Epic Games, Spotify, and other app developers partnered to launch the Coalition for App Fairness (CAF) against Apple’s monopolistic practices. Can this non-profit organization be the ray of hope for the developer community?
The boom of smartphones has made mobile app development a fast-growing industry. Businesses and app makers are now developing innovative mobile apps to draw the attention of consumers. With the onset of COVID-19, monthly mobile app usage has surged to 40%Opens a new window year on year in Q2 2020. Smartphones are now a common platform for both professional and personal use.Â
The mobile app industry has seen significant growth in every vertical, from business and education apps to gaming and entertainment apps. But despite a promising growth, app developers face a constant challenge from digital platforms or app stores because of the 70/30 revenue share model. Apple’s App Store and Google’s Play Store charge 30% commission for in-app purchases from app makers, which has raised antitrust and anti-competitive concerns for the developer community.Â
Last week, Epic Games, Match Group, and Spotify Technology joined forces with ten other app makers to form the Coalition for App Fairness (CAF), an independent non-profit organization to advocate fair competition and regulatory changes across the app ecosystem. CAF is a united fight by developers against Apple’s App Store rules and Google’s Play Store. The coalition focuses on three major issues:Â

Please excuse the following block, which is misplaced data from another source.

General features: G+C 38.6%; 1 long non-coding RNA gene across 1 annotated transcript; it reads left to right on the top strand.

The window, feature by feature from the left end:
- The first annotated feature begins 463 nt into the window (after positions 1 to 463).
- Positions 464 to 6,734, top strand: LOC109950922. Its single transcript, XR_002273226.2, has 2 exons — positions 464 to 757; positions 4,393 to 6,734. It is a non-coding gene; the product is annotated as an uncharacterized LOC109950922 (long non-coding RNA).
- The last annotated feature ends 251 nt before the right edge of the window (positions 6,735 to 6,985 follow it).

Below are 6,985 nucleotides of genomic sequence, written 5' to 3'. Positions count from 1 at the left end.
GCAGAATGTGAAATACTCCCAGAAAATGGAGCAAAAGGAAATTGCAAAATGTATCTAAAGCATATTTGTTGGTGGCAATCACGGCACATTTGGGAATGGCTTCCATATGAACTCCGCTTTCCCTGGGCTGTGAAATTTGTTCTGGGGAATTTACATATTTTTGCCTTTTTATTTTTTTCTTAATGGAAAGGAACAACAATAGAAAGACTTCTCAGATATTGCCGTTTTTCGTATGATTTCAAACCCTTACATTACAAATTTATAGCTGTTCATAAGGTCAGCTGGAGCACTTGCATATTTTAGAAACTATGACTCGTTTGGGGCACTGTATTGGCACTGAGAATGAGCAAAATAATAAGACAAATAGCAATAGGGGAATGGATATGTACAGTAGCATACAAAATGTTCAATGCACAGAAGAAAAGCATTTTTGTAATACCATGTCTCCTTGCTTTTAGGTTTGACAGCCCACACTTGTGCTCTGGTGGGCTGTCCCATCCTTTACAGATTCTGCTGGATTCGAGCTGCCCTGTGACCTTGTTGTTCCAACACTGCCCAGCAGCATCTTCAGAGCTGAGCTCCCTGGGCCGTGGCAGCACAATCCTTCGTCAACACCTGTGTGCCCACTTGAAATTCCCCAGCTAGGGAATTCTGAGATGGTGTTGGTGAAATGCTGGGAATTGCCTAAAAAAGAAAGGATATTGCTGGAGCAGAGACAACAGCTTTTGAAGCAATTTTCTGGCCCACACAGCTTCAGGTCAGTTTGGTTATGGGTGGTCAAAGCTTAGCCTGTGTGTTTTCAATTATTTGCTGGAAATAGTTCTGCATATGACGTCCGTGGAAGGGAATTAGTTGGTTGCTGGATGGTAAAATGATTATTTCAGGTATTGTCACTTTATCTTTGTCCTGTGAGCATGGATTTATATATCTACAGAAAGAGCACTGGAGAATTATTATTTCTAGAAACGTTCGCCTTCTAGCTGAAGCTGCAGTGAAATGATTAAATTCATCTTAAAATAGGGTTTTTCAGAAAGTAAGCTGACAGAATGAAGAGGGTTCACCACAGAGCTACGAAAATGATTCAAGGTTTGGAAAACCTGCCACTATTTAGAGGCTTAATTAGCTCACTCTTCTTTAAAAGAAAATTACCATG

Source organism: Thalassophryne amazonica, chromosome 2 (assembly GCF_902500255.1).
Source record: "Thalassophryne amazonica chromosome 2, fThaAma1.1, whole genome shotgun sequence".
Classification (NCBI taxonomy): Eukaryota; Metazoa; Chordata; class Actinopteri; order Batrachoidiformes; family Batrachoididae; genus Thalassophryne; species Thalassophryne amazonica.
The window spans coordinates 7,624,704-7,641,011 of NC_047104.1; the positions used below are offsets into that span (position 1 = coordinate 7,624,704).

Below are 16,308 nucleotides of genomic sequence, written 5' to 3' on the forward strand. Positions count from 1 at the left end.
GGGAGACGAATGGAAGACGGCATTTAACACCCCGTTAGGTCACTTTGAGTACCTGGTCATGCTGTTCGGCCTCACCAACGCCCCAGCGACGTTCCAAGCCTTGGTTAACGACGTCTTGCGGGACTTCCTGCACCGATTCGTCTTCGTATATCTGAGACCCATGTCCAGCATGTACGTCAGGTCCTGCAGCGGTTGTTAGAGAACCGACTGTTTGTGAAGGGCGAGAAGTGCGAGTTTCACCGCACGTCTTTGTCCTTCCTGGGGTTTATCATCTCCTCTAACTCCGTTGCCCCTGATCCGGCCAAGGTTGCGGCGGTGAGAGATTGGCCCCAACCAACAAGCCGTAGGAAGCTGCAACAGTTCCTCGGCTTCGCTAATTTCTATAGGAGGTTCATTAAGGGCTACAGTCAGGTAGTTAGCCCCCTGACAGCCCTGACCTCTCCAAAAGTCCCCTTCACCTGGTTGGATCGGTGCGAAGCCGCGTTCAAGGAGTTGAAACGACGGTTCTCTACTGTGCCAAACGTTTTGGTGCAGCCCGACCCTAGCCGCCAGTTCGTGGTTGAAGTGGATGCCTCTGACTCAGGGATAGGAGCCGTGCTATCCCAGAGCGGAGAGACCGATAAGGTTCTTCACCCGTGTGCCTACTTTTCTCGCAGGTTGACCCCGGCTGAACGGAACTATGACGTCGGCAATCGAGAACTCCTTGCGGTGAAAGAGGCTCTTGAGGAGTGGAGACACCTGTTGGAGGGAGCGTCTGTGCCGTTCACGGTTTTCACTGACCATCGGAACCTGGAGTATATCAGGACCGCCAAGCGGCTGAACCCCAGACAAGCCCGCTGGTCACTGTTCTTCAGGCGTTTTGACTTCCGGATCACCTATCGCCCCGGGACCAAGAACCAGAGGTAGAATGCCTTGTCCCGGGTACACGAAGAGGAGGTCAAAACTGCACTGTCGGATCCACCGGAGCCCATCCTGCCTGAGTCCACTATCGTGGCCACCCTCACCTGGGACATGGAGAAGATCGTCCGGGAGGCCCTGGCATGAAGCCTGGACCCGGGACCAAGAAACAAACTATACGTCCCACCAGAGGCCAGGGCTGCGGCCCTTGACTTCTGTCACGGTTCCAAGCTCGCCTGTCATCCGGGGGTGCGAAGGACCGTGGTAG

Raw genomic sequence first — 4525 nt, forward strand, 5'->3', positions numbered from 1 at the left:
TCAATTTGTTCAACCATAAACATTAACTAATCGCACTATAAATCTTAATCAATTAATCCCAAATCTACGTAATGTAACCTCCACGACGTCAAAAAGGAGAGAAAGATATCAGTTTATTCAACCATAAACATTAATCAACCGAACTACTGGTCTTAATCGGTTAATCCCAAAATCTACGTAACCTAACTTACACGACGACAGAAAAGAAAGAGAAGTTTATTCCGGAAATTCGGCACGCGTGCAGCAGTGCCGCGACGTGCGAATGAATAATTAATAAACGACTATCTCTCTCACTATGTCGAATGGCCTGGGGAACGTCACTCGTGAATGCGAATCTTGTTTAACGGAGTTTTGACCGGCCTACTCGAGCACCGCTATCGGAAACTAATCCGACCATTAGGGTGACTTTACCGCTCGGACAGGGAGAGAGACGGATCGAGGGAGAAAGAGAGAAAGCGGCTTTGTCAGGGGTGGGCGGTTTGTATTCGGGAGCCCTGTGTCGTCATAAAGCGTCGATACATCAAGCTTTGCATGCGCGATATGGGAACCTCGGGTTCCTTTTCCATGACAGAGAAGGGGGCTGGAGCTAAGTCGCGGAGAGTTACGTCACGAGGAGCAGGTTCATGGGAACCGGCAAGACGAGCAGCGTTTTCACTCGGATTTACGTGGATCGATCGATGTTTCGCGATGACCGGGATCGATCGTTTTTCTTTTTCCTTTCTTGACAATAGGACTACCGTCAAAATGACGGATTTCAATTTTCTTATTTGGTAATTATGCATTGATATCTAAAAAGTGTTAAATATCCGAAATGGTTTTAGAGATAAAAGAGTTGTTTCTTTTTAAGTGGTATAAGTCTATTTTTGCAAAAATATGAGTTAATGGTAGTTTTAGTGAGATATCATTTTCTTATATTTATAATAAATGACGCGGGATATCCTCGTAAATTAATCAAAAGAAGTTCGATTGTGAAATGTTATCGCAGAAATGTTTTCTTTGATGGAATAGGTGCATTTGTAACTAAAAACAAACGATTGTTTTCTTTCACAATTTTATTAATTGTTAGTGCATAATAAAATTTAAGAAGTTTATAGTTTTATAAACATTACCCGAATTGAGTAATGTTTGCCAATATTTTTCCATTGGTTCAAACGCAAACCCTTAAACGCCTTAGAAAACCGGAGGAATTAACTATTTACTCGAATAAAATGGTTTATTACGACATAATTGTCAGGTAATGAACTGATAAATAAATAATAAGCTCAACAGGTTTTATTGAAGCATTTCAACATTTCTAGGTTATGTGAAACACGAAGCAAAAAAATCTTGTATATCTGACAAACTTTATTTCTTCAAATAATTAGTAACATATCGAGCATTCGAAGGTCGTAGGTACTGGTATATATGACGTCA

- Apple’s 30% commission structureOpens a new window . Â Opens a new window
- Lack of consumer freedomOpens a new window .Â
- Apple’s anti-competitive policiesOpens a new window to favor its own products and services.
Tim Sweeney, CEO, and founder of Epic Games, saidOpens a new window , â€œThe basic freedoms of developers are under attack. We are joining the Coalition for App Fairness to defend the fundamental rights of creators to build apps and to do business directly with their customers. We are an advocate for any company that’s ready to reclaim its rights and challenge the anticompetitive behaviors that exist on app stores today.â€
What Is the Coalition for App Fairness (CAF)?
Based in Washington D.C. and Brussels, CAF is a non-profit organization created by 13 app publishers, including Epic Games, Match Group, Spotify, Basecamp, Blix, Deezer, Tile, and others to address the rising monopoly practices of the app ecosystem by Apple. CAF is committed to protect consumer choice and enhance competition and innovation for all app and game developers globally. The organization has published ten app store principles for online platforms and app stores to follow.Â
CAF saysOpens a new window , â€œWhile they (app stores) can be beneficial when fairly operated, they can also be used by platform owners to hurt developers and consumers. As enforcers, regulators, and legislators around the world seek to address these important issues, we, the Coalition for App Fairness, urge them to recognize that every app developer, regardless of size or the nature of the developer’s business, is entitled to fair treatment by these app stores and the platform owners who operate them.â€
Why Was the CAF Formed?